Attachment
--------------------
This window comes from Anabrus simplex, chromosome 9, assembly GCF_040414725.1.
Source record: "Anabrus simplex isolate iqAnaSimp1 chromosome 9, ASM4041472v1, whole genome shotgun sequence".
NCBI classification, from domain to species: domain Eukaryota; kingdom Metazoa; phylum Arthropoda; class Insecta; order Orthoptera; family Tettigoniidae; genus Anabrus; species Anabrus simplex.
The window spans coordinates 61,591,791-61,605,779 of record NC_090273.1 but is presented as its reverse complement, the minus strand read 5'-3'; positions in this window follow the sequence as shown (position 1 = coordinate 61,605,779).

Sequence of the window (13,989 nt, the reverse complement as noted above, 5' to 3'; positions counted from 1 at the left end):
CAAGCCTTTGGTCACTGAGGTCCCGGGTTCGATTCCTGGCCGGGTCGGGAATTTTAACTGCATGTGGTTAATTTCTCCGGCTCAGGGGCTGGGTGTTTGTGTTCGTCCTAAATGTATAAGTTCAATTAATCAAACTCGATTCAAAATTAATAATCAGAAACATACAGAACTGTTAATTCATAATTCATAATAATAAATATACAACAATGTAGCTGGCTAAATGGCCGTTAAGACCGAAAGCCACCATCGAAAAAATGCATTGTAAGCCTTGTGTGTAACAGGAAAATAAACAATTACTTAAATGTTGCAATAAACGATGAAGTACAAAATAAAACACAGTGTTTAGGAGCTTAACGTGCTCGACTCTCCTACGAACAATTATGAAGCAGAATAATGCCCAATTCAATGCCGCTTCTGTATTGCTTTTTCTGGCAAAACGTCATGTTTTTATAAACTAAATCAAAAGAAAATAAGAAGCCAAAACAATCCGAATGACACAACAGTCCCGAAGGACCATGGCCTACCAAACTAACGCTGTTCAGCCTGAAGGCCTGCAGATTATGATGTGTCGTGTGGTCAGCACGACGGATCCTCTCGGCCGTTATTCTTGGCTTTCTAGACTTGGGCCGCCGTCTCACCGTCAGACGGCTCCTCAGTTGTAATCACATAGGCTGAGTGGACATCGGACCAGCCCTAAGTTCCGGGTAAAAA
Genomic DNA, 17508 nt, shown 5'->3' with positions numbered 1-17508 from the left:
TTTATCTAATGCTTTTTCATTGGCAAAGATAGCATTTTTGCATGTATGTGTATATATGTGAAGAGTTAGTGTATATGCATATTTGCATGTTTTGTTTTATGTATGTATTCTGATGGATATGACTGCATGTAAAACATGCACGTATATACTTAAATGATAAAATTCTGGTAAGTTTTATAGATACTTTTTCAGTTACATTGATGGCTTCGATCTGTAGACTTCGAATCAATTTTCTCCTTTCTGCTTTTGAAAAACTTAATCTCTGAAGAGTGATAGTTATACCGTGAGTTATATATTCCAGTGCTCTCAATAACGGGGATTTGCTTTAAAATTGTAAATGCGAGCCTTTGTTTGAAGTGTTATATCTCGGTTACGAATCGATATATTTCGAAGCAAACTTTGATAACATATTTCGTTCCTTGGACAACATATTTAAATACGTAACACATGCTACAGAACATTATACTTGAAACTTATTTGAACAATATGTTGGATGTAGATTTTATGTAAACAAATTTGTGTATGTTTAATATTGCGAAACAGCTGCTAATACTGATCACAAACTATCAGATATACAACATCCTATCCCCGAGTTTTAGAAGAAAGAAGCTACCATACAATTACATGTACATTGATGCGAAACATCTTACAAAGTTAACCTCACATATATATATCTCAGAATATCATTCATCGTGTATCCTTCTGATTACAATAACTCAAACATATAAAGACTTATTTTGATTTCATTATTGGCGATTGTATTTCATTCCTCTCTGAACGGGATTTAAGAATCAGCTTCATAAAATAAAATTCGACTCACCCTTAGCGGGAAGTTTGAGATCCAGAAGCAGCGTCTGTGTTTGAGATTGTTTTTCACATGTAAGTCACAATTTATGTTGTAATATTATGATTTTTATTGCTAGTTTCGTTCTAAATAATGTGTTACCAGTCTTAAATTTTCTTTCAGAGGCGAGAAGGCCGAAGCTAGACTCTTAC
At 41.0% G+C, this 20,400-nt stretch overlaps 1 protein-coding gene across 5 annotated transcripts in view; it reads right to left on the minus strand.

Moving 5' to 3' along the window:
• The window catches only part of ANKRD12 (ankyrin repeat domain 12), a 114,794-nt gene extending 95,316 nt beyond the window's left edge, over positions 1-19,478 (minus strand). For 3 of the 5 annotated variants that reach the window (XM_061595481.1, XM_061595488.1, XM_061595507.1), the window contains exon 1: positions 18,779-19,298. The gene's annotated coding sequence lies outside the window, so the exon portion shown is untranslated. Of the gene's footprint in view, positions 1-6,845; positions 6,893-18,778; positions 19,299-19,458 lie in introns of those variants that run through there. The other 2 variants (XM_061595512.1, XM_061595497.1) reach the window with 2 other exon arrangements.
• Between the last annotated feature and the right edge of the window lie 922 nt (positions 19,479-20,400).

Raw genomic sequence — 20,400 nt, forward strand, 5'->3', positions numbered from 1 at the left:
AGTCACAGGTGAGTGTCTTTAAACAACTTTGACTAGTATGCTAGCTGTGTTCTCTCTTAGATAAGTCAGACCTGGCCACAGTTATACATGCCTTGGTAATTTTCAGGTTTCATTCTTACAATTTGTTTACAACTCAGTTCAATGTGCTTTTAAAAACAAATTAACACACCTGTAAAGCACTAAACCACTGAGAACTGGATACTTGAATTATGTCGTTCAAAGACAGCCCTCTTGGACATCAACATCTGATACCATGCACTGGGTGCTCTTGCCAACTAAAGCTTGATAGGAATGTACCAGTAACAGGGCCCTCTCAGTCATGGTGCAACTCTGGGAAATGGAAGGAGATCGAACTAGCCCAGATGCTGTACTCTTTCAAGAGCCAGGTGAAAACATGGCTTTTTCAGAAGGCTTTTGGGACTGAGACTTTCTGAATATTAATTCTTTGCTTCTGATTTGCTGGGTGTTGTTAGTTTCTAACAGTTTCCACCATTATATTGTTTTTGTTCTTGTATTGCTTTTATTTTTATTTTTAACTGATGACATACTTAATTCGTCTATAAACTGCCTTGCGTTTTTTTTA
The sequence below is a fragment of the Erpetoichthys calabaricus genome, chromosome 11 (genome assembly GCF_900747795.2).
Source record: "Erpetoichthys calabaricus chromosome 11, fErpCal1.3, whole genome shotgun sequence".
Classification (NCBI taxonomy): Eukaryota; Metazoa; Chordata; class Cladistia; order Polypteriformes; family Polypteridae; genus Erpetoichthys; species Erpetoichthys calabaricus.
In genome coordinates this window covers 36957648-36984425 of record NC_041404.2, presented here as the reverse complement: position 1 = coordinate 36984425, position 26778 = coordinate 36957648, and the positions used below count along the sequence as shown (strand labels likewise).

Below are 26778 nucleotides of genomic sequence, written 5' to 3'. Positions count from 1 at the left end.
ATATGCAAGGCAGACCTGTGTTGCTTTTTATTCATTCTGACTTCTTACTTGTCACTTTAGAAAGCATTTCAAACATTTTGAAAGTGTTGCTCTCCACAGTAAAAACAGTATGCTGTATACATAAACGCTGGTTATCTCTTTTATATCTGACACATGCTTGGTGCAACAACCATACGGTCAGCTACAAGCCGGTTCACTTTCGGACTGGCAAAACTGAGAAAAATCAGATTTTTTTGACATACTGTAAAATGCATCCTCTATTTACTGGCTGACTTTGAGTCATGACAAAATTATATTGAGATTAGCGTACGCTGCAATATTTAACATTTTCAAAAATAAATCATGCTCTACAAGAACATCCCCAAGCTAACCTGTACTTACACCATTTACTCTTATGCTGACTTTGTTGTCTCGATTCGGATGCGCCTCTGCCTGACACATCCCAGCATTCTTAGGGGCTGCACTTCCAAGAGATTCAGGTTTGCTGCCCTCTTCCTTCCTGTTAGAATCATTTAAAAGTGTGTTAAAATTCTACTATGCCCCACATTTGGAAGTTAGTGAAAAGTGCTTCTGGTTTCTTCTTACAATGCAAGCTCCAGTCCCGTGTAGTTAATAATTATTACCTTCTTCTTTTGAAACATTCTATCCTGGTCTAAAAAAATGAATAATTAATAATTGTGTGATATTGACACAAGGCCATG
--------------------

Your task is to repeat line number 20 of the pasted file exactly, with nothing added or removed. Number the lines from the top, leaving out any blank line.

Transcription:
ATATGCAAGGCAGACCTGTGTTGCTTTTTATTCATTCTGACTTCTTACTTGTCACTTTAGAAAGCATTTCAAACATTTTGAAAGTGTTGCTCTCCACAGTAAAAACAGTATGCTGTATACATAAACGCTGGTTATCTCTTTTATATCTGACACATGCTTGGTGCAACAACCATACGGTCAGCTACAAGCCGGTTCACTTTCGGACTGGCAAAACTGAGAAAAATCAGATTTTTTTGACATACTGTAAAATGCATCCTCTATTTACTGGCTGACTTTGAGTCATGACAAAATTATATTGAGATTAGCGTACGCTGCAATATTTAACATTTTCAAAAATAAATCATGCTCTACAAGAACATCCCCAAGCTAACCTGTACTTACACCATTTACTCTTATGCTGACTTTGTTGTCTCGATTCGGATGCGCCTCTGCCTGACACATCCCAGCATTCTTAGGGGCTGCACTTCCAAGAGATTCAGGTTTGCTGCCCTCTTCCTTCCTGTTAGAATCATTTAAAAGTGTGTTAAAATTCTACTATGCCCCACATTTGGAAGTTAGTGAAAAGTGCTTCTGGTTTCTTCTTACAATGCAAGCTCCAGTCCCGTGTAGTTAATAATTATTACCTTCTTCTTTTGAAACATTCTATCCTGGTCTAAAAAAATGAATAATTAATAATTGTGTGATATTGACACAAGGCCATG